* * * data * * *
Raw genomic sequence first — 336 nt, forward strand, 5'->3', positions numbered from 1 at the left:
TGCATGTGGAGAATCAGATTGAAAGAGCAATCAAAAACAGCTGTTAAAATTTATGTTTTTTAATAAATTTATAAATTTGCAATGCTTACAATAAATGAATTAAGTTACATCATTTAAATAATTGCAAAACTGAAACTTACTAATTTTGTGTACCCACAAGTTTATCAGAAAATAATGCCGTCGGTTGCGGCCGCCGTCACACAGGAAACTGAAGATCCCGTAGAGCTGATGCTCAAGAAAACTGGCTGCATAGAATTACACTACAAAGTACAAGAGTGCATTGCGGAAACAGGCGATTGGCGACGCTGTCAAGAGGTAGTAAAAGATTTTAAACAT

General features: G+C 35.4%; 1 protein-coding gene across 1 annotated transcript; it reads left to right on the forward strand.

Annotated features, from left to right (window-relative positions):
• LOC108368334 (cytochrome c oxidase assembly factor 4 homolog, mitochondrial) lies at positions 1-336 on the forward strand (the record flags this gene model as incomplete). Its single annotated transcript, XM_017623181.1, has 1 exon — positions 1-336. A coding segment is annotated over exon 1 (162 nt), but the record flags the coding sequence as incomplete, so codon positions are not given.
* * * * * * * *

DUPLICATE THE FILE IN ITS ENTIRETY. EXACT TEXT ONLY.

Raw genomic sequence first — 336 nt, forward strand, 5'->3', positions numbered from 1 at the left:
TGCATGTGGAGAATCAGATTGAAAGAGCAATCAAAAACAGCTGTTAAAATTTATGTTTTTTAATAAATTTATAAATTTGCAATGCTTACAATAAATGAATTAAGTTACATCATTTAAATAATTGCAAAACTGAAACTTACTAATTTTGTGTACCCACAAGTTTATCAGAAAATAATGCCGTCGGTTGCGGCCGCCGTCACACAGGAAACTGAAGATCCCGTAGAGCTGATGCTCAAGAAAACTGGCTGCATAGAATTACACTACAAAGTACAAGAGTGCATTGCGGAAACAGGCGATTGGCGACGCTGTCAAGAGGTAGTAAAAGATTTTAAACAT

General features: G+C 35.4%; 1 protein-coding gene across 1 annotated transcript; it reads left to right on the forward strand.

Annotated features, from left to right (window-relative positions):
• LOC108368334 (cytochrome c oxidase assembly factor 4 homolog, mitochondrial) lies at positions 1-336 on the forward strand (the record flags this gene model as incomplete). Its single annotated transcript, XM_017623181.1, has 1 exon — positions 1-336. A coding segment is annotated over exon 1 (162 nt), but the record flags the coding sequence as incomplete, so codon positions are not given.